Electric service panels within apartment units


I am trying to understand what the NEC requirements are for new service disconnects and electric service panels within existing individual apartment units. I think I almost have it down, but I'm not quite sure about one or two things.
This is a 3-unit apartment building and I just had the 3 main panels replaced and added a 4th "common area" service panel. The design included locating each of the 3 service panels within each of the 3 individual apartment units, and the 4th service panel within the common utility/heater room. In obtaining the permit, the town told the electrician that he had to modify the plan a little by putting all 4 service disconnect switches on the outside of the 3-unit dwelling. The reason was in case of a fire the fire department could cut off the power from the outside of the building. That left the 4 service panels being set up as subpanels -- one within each individual apartment unit, and one within the common area utility/heater room. Each of those 4 subpanels also has a main breaker that serves as a service disconnect for that panel.
All of that is okay with me. The work was done and although I haven't had the final inspection done yet, I assume the final inspection will go fine and everything will pass as is.
Here's my real question:
I may want to do some additional remodeling and one option would be to move one of the subpanels from within the individual apartment unit into the common utility/heater room. That apartment tenant would have access to the common utility/heater room, so he/she would still have access to the subpanel for his/her individual apartment unit. Is that okay to do? In other words, is it okay to move an individual apartment's subpanel out of the apartment and into a common utility/heater room as long as that tenant has access to his/her subpanel in the common utility/heater room?
If my description is confusing or needs clarification, let me know and I can try to explain it better.
Thanks.
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Yes.
Wayne
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Wayne Whitney wrote:

As long as the locals don't have a restriction of their own...
--
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wrote:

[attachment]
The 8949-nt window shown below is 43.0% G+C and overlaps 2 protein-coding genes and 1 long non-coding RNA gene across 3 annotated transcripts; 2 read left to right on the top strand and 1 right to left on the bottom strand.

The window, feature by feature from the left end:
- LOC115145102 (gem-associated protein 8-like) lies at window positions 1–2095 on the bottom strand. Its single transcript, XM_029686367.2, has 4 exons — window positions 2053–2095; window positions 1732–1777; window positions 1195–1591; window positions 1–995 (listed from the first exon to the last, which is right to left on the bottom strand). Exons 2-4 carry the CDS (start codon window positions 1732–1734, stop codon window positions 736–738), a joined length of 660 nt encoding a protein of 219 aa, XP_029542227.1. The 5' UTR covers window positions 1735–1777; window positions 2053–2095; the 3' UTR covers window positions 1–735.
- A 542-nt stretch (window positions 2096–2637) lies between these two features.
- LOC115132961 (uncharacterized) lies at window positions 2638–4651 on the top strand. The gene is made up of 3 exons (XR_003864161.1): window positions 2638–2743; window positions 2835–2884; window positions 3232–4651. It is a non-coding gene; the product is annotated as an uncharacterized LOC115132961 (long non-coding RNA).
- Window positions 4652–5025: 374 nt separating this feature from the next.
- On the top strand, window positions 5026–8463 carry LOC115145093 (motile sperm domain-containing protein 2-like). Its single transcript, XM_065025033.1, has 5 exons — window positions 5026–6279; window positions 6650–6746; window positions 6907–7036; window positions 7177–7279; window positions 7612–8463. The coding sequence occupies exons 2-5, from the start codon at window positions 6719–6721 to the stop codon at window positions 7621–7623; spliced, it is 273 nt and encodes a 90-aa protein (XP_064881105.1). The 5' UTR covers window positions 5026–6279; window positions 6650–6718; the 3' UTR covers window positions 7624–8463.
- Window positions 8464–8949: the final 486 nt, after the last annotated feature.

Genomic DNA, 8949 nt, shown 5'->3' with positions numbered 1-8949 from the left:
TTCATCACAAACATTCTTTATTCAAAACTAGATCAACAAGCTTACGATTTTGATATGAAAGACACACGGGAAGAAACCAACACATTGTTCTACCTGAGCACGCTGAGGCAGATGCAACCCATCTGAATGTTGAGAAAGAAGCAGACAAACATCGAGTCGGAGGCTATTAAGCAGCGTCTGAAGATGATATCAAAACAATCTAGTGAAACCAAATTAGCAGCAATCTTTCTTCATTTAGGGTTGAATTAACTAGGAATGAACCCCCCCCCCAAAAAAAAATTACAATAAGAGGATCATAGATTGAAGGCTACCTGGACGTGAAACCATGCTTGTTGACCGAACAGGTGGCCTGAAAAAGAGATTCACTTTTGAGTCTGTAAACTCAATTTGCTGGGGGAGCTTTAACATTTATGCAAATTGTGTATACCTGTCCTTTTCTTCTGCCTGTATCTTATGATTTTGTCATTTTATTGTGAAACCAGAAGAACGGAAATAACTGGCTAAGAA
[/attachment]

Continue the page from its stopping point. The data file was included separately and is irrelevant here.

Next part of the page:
I agree with DPB. You better ask downtown. The "outside disconnect" is not an NEC rule either so it is clear your town makes up their own rules.
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*In NJ that would be acceptable. Of course other considerations such as spacing and clearance could be an issue.
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Thanks all. I guess the concept is that if the tenant has access to the panel, it is okay to move it from within their to a common area that they can access.
Jay-T wrote:

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Jay-T wrote:

I think the concept here is that these are not NEC requirements, but rather local modifications to the code. The local AHJ could require a big ol' lever disconnect with a rubber chicken impaled on it if they wanted and it would be code. You need to check with your AHJ / inspector to verify what the requirements are, not an Internet newsgroup, or even the NEC code book.
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In typed:

NEC is nothing but a set of minimum requirements. You must also meet your local code ordnances, which is the NEC plus. So, call your local code enforcement office to the right answer; do not depend on anything you hear here.
HTH,
Twayne` e great places to get assistance. But always verify important information with other sources to be certain you have a clear understanding of it and that it is accurate.
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